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Unit information: Animal Welfare Science, Ethics and Law: Applying the Theory in 2015/16

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Unit name Animal Welfare Science, Ethics and Law: Applying the Theory
Unit code VETSM0013
Credit points 10
Level of study M/7
Teaching block(s) Academic Year (weeks 1 - 52)
Unit director Professor. Main
Open unit status Not open

Science degree. Experience of and access to animal related industries e.g farms, boarding kennels. Knowledge of the basic theory of Animal Welfare. For RCVS students will be demonstrated by completion of C-AWSEL.1 module: Introduction and Theory run by Cambridge University Co-requistes None



School/department Bristol Veterinary School
Faculty Faculty of Health Sciences


Knowledge of the theory of Animal Welfare - will be applied in the candidate's field of work in this module. Via distance learning, with dedicated academic support, students will learn to prepare case reports, which reflect all three aspects of the subject, i.e. ethics (professional person to person ethical use and abuse of animals), welfare science and law.

Attainment of this module as well as C-AWSET.1 will provide a suitable basis for further study, as well as being a requirement for candidates studying for the designated Certificate in Advanced Veterinary Practice (AWSEL)


The aim of the module is to enable the candidate to extend and consolidate clinical knowledge, and skills gained at undergraduate level, and that acquired in Module 1 to develop an in-depth understanding of the application of that knowledge in a practical environment in relation to Animal Welfare Science, Ethics and Law.

Intended learning outcomes

  • To have developed a further understanding of animal welfare science methodologies and demonstrated a deeper understanding of the principal methods used, including shortcomings and interpretation.
  • To have consolidated the knowledge of animal welfare science gained in the introductory module and applied it to bioethical issues as well as ethical decisions encountered in veterinary practice.
  • To have applied existing ethical theories and frameworks to situations involving animals in order to make better ethical decisions, or formulate ethically justifiable opinions.
  • To appreciate how statute law is formulated and applied and understand the concepts of common law and precedent. To be familiar with the lobbying, consultative and representational processes.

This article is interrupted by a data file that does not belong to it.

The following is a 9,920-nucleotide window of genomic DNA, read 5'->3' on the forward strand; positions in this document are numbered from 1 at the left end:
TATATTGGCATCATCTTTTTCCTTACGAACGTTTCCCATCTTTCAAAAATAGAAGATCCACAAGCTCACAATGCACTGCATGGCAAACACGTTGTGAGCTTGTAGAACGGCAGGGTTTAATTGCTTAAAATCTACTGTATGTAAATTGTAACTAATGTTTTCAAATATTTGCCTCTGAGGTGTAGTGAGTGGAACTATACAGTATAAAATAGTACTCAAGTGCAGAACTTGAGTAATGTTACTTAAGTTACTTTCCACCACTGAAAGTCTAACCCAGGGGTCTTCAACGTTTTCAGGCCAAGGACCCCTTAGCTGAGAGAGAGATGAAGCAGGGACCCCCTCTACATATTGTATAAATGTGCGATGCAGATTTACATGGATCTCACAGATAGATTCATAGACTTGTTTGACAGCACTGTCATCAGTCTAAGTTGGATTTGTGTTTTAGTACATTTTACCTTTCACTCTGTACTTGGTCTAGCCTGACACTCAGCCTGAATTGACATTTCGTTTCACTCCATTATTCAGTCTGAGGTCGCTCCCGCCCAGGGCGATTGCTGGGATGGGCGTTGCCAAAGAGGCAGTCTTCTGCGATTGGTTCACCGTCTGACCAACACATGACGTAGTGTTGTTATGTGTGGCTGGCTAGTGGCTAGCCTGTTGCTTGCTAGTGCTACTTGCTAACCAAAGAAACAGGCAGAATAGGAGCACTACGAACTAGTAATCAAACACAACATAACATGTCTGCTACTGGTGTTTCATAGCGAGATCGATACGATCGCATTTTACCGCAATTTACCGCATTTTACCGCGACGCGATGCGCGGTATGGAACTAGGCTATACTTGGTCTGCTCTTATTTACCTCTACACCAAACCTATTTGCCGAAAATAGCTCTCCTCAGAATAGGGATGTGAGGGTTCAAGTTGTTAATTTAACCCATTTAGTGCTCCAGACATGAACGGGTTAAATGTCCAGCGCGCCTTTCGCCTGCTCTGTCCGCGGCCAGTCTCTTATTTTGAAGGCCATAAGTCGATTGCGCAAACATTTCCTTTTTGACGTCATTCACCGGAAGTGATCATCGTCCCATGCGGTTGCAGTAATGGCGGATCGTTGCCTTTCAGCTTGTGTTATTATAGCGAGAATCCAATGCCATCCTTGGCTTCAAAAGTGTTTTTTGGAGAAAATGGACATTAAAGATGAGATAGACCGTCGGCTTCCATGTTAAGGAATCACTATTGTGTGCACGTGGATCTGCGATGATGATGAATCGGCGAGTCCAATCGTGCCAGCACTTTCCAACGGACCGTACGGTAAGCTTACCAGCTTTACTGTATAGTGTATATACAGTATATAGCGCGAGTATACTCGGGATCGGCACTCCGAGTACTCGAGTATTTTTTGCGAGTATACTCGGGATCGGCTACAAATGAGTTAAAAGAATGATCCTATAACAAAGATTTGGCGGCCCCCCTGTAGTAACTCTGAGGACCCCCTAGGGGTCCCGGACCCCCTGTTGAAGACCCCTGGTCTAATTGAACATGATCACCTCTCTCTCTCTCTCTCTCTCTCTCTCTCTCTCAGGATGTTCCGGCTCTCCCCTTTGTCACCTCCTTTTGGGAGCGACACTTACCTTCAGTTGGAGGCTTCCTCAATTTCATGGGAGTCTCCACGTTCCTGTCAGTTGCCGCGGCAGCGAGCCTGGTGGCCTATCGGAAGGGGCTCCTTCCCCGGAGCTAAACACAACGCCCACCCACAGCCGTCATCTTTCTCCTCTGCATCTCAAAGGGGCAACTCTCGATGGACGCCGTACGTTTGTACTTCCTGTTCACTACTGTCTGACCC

• To have a familiarity with the principal animal protection laws in the UK, and demonstrated knowledge of international legislation and regulation such as EU law, GATT, WTO.

Teaching details

Students will be provided with introductory materials and instruction on the process by which to construct a case report via e-learning materials. Powerpoint-based lectures t and written notes and selected further reading. Teaching materials will be hosted on a web-based platform (Blackboard) and also made available in CD format. Students will have access to dedicated academic support via email and telephone.

Assessment Details

Candidates will submit THREE case reports (each case report should not exceed 3,500 words) which reflect the range of each case to take in all three aspects of the subject, i.e. ethics (professional person to person ethical use and abuse of animals), welfare science and law. Candidates should demonstrate sufficient competence in all three areas of Animal Welfare Science, Ethics and Law over the THREE case reports, although case reports which emphasise primarily one of these three aspects are permissible.

Each of the three case reports will constitute 1/3 of the total course marks.

Reading and References

  • Appleby, MC and Hughes BO. 1997. Animals Welfare CAB International. Wallingford, UK
  • Broom, DM and Johnson KG. 1993. Stress and Animal Welfare. Chapman and Hall, London.
  • Dawkins, MS. 1981. Animal Suffering: the Science of Animal Welfare. Chapman and Hall, London.
  • Radford, M. 2001. Animal Welfare Law in Britain, Oxford University Press. Oxford.
  • Tannenbaum, J. 1989. Veterinary Ethics, Williams and Wilkins, Baltimore.